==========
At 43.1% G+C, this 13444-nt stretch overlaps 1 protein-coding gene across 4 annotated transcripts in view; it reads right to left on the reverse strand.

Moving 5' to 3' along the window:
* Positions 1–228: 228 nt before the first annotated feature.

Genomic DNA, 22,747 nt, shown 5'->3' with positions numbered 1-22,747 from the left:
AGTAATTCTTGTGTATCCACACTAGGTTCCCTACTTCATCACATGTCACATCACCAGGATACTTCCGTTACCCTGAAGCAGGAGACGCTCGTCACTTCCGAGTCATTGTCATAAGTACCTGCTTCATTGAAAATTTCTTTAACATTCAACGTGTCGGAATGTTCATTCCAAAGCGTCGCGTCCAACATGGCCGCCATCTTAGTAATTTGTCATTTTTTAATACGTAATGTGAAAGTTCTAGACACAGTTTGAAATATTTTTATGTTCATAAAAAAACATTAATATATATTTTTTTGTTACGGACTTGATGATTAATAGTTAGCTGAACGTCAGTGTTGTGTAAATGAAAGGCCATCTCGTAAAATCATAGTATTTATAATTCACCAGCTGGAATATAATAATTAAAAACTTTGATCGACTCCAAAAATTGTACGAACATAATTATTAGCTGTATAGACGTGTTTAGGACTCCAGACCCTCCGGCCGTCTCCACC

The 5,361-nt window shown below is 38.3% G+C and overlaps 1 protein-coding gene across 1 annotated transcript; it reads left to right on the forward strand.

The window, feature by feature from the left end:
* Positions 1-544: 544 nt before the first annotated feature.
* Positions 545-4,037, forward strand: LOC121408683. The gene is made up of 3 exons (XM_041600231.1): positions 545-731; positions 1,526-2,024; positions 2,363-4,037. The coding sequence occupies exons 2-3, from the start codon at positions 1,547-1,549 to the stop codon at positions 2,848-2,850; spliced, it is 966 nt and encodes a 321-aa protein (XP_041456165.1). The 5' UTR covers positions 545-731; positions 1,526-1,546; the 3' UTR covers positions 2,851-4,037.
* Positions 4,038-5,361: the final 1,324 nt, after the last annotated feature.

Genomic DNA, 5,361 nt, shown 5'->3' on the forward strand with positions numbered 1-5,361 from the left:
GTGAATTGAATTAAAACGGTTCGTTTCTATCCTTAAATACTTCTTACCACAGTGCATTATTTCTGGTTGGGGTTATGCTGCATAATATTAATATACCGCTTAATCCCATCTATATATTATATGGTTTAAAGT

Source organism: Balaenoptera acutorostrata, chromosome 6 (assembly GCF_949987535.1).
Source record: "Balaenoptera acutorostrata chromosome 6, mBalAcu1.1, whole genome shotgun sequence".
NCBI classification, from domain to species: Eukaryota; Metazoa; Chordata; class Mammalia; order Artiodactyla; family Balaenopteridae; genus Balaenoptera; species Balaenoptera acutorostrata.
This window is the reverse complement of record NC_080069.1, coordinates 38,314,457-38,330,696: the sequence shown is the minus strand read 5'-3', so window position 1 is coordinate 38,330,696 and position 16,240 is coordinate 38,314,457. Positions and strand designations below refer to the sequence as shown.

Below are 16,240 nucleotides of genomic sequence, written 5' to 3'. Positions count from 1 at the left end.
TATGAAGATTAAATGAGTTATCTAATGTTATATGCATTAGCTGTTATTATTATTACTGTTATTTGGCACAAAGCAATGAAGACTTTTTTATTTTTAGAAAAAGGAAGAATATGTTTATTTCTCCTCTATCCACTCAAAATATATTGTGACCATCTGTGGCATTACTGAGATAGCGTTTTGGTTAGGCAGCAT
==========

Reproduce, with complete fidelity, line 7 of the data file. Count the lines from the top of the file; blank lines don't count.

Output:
The window, feature by feature from the left end: